Australia/Israel Review


Scribblings: The Palestinians’ Islamist messaging on the UAE deal

Sep 2, 2020 | Tzvi Fleischer

Palestinians demonstrate against the UAE and its de facto leader, Crown Prince Mohammed Bin Zayed, at Jerusalem’s Temple Mount
Palestinians demonstrate against the UAE and its de facto leader, Crown Prince Mohammed Bin Zayed, at Jerusalem’s Temple Mount

 

In this month’s edition, noted Israeli columnist Haviv Rettig Gur makes the point that Palestinian secular nationalist anti-colonialist claims against Israel are no longer resonating in the Arab world as they once did – yet Islamist messages still do among Muslim radicals. This is why most Arab states were not strongly opposed to or critical of the United Arab Emirates (UAE) decision to normalise relations with Israel in violation of the Arab tradition of opposing normalisation until the Palestinians achieve their demands. And this is why it is leaders of the Sunni and Shi’ite Islamist blocs – dominated respectively by Turkey and Iran – who have most strongly attacked the UAE decision. 

The nominally secular Palestinian Authority (PA), led by Mahmoud Abbas, seems to be recognising that Islamist themes get a stronger reaction, and has been employing them heavily in its angry response to the UAE deal. 

Jerusalem’s Al-Aqsa Mosque has featured especially prominently in its campaigns. The first official PA response to the UAE-Israel joint statement announcing plans to normalise relations was to declare it “treason against Jerusalem, the Al-Aqsa Mosque, and the Palestinian cause.” Similarly, the deputy chair of Abbas’ Fatah movement Mahmoud Al-Aloul said the UAE-Israel accord “constitutes a knife in the back of Palestine and treason against Jerusalem and the Al-Aqsa Mosque.”

An official spokesman of the Fatah party, Osama Al-Qawasmi, told official PA TV on Aug. 18 that the UAE deal risked encouraging “some of the remaining states to hurry towards normalisation – with whom? With the Israeli entity that is stealing the Al-Aqsa Mosque, the first direction for [Muslim] prayer, the second of the mosques, and the third in its sanctity for Islam.”

One of the key protests organised by Fatah against the deal, in which UAE flags and pictures of UAE Crown Prince Mohammed Bin Zayed were trampled on and burnt, took place during Friday prayers at the Temple Mount outside the Al-Aqsa Mosque on Aug. 14. Fatah openly boasted of that protest on social media. 

The noted Palestinian affairs journalist Khaled Abu Toameh has pointed out that this demonstration was in effect a warning to citizens of the UAE not to visit Jerusalem or the Al-Aqsa Mosque via Israel, as opposed to entering via the West Bank. He points out that, in the past, certain Saudi and Bahraini visitors to the Mosque have been expelled or even physically attacked by local Palestinians on the basis that the people in question were engaged in “normalisation” with Israel.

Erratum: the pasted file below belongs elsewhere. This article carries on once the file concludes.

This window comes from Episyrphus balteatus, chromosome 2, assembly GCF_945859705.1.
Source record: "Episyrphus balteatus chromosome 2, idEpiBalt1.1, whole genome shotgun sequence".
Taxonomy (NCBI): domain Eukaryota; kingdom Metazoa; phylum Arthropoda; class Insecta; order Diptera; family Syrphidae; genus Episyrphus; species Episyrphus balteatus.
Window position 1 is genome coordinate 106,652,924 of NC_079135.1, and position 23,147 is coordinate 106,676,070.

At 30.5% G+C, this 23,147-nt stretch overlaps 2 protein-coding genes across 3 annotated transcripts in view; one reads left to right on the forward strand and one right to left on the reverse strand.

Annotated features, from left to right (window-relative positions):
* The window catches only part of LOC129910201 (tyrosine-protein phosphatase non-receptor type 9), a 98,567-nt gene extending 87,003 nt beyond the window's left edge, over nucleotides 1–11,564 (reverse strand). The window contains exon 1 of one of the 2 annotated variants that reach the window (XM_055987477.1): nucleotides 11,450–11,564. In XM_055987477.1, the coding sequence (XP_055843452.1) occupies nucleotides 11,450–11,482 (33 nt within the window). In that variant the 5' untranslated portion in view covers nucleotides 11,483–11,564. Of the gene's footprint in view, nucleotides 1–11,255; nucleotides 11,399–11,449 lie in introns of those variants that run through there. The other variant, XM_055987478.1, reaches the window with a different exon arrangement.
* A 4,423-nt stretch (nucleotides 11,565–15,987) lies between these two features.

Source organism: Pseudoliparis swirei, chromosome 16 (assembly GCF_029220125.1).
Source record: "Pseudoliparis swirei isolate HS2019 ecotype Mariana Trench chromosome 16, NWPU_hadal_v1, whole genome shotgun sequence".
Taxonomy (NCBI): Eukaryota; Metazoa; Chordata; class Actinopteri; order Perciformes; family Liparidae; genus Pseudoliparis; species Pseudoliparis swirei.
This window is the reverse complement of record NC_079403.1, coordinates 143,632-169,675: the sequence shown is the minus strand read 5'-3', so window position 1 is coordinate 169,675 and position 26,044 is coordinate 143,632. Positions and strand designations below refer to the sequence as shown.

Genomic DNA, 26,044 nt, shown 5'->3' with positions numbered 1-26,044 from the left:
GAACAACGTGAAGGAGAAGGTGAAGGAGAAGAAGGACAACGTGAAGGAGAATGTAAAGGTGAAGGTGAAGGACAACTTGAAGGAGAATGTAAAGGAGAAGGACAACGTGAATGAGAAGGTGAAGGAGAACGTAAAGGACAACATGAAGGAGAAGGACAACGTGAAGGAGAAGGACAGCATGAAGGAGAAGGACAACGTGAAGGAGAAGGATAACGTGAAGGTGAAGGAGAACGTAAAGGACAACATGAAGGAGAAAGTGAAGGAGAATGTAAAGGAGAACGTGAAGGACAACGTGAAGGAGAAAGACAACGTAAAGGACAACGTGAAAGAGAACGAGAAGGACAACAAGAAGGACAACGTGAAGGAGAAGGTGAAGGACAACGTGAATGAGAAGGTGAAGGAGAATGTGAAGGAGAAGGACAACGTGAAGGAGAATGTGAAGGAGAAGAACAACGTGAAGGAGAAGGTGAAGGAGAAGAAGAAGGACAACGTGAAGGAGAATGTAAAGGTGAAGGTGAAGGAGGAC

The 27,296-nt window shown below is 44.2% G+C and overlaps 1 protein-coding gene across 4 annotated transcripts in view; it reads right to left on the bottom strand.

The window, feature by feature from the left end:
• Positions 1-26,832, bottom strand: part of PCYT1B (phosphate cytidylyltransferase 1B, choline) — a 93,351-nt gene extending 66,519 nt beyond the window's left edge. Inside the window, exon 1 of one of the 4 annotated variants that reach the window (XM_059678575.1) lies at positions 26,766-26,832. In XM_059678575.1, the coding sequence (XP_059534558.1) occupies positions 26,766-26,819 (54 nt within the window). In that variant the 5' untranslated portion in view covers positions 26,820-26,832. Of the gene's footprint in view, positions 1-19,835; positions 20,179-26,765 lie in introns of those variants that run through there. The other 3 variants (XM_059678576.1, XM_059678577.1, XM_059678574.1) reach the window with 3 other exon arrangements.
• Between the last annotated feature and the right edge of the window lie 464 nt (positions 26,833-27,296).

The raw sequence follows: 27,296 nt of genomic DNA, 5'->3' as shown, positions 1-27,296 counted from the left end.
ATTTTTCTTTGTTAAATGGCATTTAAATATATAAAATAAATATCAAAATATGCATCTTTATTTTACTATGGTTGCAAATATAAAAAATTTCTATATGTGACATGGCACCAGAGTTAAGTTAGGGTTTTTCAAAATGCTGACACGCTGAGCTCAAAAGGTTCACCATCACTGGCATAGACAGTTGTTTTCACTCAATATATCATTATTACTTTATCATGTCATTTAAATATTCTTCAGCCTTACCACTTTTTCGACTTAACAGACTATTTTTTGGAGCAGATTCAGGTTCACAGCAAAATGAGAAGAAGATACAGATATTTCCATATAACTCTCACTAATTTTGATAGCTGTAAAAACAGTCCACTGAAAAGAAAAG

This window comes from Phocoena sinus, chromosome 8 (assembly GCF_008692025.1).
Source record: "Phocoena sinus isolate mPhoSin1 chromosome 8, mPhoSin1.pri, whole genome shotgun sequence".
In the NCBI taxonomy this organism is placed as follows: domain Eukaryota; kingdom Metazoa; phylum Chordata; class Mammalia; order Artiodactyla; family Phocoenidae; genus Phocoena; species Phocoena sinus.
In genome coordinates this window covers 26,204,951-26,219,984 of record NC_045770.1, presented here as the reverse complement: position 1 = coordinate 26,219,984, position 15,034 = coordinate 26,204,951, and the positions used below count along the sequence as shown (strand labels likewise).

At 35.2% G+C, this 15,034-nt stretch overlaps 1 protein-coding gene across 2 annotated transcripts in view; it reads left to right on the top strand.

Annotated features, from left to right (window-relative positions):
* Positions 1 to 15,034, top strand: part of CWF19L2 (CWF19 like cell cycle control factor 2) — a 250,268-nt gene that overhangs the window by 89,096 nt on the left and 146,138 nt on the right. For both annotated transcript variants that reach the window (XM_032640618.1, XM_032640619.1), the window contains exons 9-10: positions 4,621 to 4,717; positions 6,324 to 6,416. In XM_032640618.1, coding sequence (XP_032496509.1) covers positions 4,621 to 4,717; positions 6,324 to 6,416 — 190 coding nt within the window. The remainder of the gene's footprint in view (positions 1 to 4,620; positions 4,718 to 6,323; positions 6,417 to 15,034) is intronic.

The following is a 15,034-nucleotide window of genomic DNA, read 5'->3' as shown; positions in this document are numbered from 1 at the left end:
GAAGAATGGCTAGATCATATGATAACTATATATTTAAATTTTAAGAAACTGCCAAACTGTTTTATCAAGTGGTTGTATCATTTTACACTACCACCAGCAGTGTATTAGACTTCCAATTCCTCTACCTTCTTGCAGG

PA religious officials have been explicit that this is indeed the message the Palestinians are now sending to UAE citizens. The PA’s Supreme Shari’ah Judge and Chairman of the Supreme Council for Shari’ah Justice Mahmoud Al-Habbash told official PA TV, “Whoever wants to come visit the Al-Aqsa Mosque through the gate of Palestine: Welcome, and we will rejoice over him… But whoever wants to come through the Israeli gate is unwanted, and he will find nothing but the shoes of the people of Jerusalem and the spit of the people of Jerusalem in his face.”

Al-Habbash also called the UAE deal “treason… Not just against the Palestinian people. This is a denial of the heritage of Prophet Muhammad,” and said, “Normalisation means that you agree to natural relations with your brother’s murderers… with the enemies of Prophet Muhammad.”

The PA’s Grand Mufti, Sheikh Muhammad Hussein, went even further than Al-Habbash, issuing a fatwa – a religious ruling – that forbids Muslims who come from the UAE via Israel from praying at the Al-Aqsa Mosque. He reportedly ruled such prayers are “forbidden” if worshippers arrive via Israel’s Ben Gurion Airport, as well as “legally false, religiously offensive.” 

As Abu Toameh wrote, “The Palestinians have often accused Israel of denying them access to their holy sites, including Al-Aqsa Mosque. Now the Palestinians are showing the world that they are the ones who are seeking to prevent Muslims who believe in peace with Israel from praying at Al-Aqsa Mosque.”

At this point, this reliance on religious messaging by the PA, in addition to more secular messaging about Arab obligations to the Palestinian cause, is mostly rhetorical. The question that must be asked is: Will the PA at some point decide that, with secular messaging now largely ineffective across most of the Middle East, it needs to genuinely move into one of the Islamist camps to get support? Will it at some point seek to gain actual patronage from Iran or Turkey, which it has avoided up until now because both are sponsors of the PA’s main rival, the Islamist group Hamas that rules Gaza? 

I asked Khaled Abu Toameh this during a recent AIJAC webinar and he agreed it was a worrying possibility. 

Despite a sometimes naïve perception to the contrary, the PA has never actually looked at the Arab-Israel conflict as a dispute over land, amenable to compromise, as I have tried to demonstrate in this column over the years. However, the embrace of Islamism can only make any prospect of a two-state resolution even more distant and difficult. 

Some Palestinians have noted that the UAE deal could provide opportunities for the PA leadership to finally reach a two-state agreement financed and backed by the wealthy Arab states. If the Palestinian leadership instead react to losing their traditional kneejerk support from the Arab world by turning to the Islamist extremist blocs, the long-suffering Palestinian people will miss yet another such opportunity. 

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